In the bowl of a standing mixer fitted with a dough hook, mix the flour, salt, yeast and sugar before slowly adding the warm water.  When the dough comes together (it should feel slightly tacky, but not sticky), remove it from the bowl and prepare to knead.  On a clean counter, drizzle about 2 tablespoons of olive oil and use your hands to smooth on the counter.  Tip the bread onto the oiled counter and knead for 10 minutes by using the heel of one hand to stretch the bread while using the fingers of your other hand to hold the bread steady.  Gently roll the bread back and repeat, occasionally turning the bread by 90 degrees.  You’ll feel the dough slowly get smoother and more springy.  When you’ve hit the 10-minute mark, test the bread by poking it gently and seeing if the dimple springs back – if it does, you’re ready to let the bread rest and rise.  Lightly oil a bowl and turn the dough in the oil to make sure it’s coated on all sides, then cover the bowl in plastic wrap and let it sit for about an hour, or until doubled in size.  In a small bowl, mix the za’atar with just enough olive oil to form a nice paste and let sit while the bread does its thing.

Preheat the oven to 425F and prepare two baking pans by lining with parchment

Once the dough is done rising, tip it out on a clean (not oiled) counter then do something completely insane – knock out as much air as possible by kneading for 2-3 minutes.  When you’re done, divide the bread into 4 and either form into a round (which I never do) or just flatten it into whatever shape it happens to form (my usual MO).  Divide the za’atar paste among the 4 loaves and use the back of a spoon to spread evenly, slightly pressing into the dough.

Maneesh - uncooked

Let the dough sit for about 20-25 minutes then bake for 12-13 minutes.  Let cool about 10 minutes or so before serving with hummus, baba ganouj, barbecue or even a nice tagine … totally yum!!

Maneesh - cooked



It’s a gorgeous sunny Sunday afternoon and I’ve been catching up on episodes of The Great British Bake-off.  For those of you who may not know the program, it’s a contest broadcast on BBC2 where a field of 12 home bakers face off against each other each week in different types of baking challenges, with the field narrowing as one is sent off every week.  And the challenges are amazing.  The first episode of this season was to make a celebration cake – but, not just any celebration cake – the cake should have a pattern on the inside when you cut it, as well as one decorated on the outside.

The second episode was bread baking, so that got me thinking about one of my favorite kinds of sandwich bread, ciabatta, so I thought I’d make that for today’s post.

Ciabatta is Italian “slipper bread”, named after it’s long, oval shape – it has a nice crisp crust and big air holes on the inside.  While this is a bread that you can make by hand, I really recommend a standing mixer because it is a very wet, sticky dough.  It is equally lovely as a plain dough as it would be if you added a tsp of freshly chopped rosemary and a handful of chopped olives.

As always, because this is a bread recipe, all measurements are by weight and in metric.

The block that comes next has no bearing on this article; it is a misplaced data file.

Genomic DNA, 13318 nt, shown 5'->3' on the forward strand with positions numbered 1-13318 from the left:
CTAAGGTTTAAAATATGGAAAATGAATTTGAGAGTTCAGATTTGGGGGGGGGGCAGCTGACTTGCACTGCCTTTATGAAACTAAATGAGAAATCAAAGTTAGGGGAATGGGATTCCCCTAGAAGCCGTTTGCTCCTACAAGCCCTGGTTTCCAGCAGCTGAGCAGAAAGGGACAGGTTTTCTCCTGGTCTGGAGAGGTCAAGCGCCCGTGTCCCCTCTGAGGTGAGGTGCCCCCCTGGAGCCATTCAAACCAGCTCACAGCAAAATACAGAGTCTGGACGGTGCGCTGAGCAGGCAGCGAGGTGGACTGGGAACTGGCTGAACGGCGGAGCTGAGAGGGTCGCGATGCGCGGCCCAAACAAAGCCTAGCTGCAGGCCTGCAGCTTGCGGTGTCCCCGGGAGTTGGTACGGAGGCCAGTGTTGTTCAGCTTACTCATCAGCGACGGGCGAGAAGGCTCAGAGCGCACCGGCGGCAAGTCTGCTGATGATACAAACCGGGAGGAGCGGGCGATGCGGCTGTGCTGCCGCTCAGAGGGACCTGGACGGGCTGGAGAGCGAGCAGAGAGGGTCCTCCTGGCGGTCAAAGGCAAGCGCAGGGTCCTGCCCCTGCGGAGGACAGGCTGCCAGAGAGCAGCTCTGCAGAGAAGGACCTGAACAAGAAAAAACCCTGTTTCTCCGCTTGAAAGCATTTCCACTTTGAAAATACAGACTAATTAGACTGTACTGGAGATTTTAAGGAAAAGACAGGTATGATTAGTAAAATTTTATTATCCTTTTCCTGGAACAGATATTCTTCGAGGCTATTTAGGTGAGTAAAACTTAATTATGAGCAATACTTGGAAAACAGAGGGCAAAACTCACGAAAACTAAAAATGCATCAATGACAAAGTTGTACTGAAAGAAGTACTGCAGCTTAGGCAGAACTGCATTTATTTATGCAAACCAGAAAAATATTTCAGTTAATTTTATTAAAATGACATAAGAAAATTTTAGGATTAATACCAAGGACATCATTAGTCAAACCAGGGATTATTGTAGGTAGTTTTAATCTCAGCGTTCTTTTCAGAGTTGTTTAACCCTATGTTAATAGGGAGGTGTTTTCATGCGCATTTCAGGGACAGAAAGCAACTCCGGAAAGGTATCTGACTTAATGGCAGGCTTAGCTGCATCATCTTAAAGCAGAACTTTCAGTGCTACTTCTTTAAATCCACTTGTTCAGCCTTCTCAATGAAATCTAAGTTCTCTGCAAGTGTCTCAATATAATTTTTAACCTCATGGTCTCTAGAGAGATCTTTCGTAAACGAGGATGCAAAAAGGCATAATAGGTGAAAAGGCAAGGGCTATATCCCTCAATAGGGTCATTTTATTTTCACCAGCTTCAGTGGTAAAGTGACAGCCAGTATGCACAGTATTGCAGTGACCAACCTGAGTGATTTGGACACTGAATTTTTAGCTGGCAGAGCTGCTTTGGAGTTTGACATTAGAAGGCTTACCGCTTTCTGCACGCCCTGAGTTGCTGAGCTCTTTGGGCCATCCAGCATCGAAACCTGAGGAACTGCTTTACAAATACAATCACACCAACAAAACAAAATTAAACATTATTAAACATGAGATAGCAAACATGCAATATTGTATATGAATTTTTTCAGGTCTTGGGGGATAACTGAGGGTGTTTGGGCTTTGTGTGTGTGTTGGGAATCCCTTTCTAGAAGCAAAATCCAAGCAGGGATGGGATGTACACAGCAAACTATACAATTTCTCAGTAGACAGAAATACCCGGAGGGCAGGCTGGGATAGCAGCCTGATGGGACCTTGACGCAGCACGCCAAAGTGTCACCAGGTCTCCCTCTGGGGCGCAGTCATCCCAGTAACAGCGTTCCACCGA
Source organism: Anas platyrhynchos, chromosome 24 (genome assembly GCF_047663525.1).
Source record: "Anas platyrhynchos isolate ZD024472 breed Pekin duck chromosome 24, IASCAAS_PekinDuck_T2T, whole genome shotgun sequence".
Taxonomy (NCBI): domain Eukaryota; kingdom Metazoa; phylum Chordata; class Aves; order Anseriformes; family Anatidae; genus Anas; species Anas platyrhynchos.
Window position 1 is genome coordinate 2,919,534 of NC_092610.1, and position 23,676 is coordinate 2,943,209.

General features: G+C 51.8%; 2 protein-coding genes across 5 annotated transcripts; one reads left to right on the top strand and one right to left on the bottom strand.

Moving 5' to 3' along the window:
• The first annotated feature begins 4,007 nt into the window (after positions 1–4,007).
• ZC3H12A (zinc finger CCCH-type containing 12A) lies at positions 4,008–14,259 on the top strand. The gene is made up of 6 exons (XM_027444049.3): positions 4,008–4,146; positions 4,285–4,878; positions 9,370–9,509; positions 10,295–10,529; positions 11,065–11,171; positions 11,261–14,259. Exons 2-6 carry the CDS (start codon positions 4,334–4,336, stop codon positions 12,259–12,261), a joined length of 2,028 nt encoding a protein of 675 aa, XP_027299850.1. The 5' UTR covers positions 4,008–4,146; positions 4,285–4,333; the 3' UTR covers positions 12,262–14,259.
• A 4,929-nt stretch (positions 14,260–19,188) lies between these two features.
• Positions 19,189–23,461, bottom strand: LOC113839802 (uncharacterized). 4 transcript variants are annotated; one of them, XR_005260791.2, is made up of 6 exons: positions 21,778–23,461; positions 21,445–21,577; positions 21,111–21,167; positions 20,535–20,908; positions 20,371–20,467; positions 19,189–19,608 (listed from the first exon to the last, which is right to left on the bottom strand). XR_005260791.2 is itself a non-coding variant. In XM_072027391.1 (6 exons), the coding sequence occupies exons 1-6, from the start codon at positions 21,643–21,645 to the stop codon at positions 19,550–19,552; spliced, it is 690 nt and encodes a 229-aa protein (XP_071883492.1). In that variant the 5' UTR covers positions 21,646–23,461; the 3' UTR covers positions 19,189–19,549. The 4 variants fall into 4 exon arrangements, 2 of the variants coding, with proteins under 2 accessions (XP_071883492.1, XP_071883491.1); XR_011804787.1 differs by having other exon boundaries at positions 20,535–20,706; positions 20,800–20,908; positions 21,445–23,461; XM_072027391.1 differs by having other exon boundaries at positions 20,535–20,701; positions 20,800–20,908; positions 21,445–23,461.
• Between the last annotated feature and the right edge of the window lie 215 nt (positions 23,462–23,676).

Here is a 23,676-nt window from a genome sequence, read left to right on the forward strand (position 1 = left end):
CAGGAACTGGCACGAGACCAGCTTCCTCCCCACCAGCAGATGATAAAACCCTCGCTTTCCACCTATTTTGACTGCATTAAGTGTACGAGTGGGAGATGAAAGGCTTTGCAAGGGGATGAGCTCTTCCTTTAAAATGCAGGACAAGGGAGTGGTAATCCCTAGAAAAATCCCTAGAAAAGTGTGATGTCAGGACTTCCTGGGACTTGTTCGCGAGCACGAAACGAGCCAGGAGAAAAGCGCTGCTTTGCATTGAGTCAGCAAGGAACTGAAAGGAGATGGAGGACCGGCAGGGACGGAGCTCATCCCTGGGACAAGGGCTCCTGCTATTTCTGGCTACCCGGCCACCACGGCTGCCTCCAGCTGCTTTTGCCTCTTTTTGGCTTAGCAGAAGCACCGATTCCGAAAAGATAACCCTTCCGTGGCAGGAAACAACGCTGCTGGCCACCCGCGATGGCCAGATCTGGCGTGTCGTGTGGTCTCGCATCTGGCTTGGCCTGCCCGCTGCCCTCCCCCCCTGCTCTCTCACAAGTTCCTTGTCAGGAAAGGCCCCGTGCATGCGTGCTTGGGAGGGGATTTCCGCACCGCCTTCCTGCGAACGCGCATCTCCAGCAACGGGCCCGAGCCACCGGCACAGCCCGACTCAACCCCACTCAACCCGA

• 500 g bread flour (it has a higher gluten level, so don’t substitute all-purpose flour)
  • 7 g salt
  • 10 g instant yeast
  • 400 ml water (divided)
  • 30 ml olive oil

Place the flour, salt and yeast the bowl of your mixer, fitted with a dough hook.  Start the machine on the lowest speed to mix them together while you measure the liquid.  Mix the 30 ml of olive oil with 300 ml of warm water, then slowly add to the flour.  Let the dough come together, then continue to mix on low speed for another five minutes.

Now, the dough at this stage is going to be exactly what you think bread dough should be – a nice ball shape that is smooth and soft to touch – so, adding the last 100 ml of water probably doesn’t seem to make a lot of sense.  But, that’s exactly what you’re going to do.  And here’s the thing – you need to add it very … VERY … slowly.  The dough is going to be resistant to absorbing the water, so you should add it a little at a time or it will slop over the sides.  Trust me, I learned this from experience.  The final dough will not be formed and it will be massively sticky, which is why doing this by hand would be a nightmare.  Once all the water has been added, let it continue to run on the low speed for another eight minutes and this is the resulting batter (if you want to add rosemary and olives, add them now):

Once the eight minutes of kneading is finished, tip the batter into a large plastic tupperware container that’s been oiled with a couple of tablespoons of olive oil, scraping the bowl thoroughly.  Let it rise for 90 minutes until doubled in size.

About now, you need to preheat the oven to 450 F and line 2 baking sheets with parchment paper.

Unlike other breads, you don’t want to punch this dough down – you want to retain as much air as possible.  So very gently, tip out the dough onto a well-dusted work surface, then gently, turn over so that both sides are coated in flour.  Divide the dough into four equal pieces, and place onto a the lined baking sheets, gently pulling the dough into a rectangular shape.  Dust lightly with a last bit of flour, then let them rise for a final 15 minutes before popping into the hot oven to bake for 25 – 30 minutes, until they sound hollow when tapped on the bottom.

They come out golden and totally yum!  Perfect for steak sammiches with a little grain mustard and arugula!!  Or, split and toast or grill it and serve with tomatoes and goats cheese.

I haven’t made bread in AGES!  Last year, my New Year’s Resolution was to make a loaf every week –  then I got a new job and that resolution went right out the window.  We do the occasional pizza night with fresh homemade dough, but making loaves of bread just hasn’t happened as much as I would like.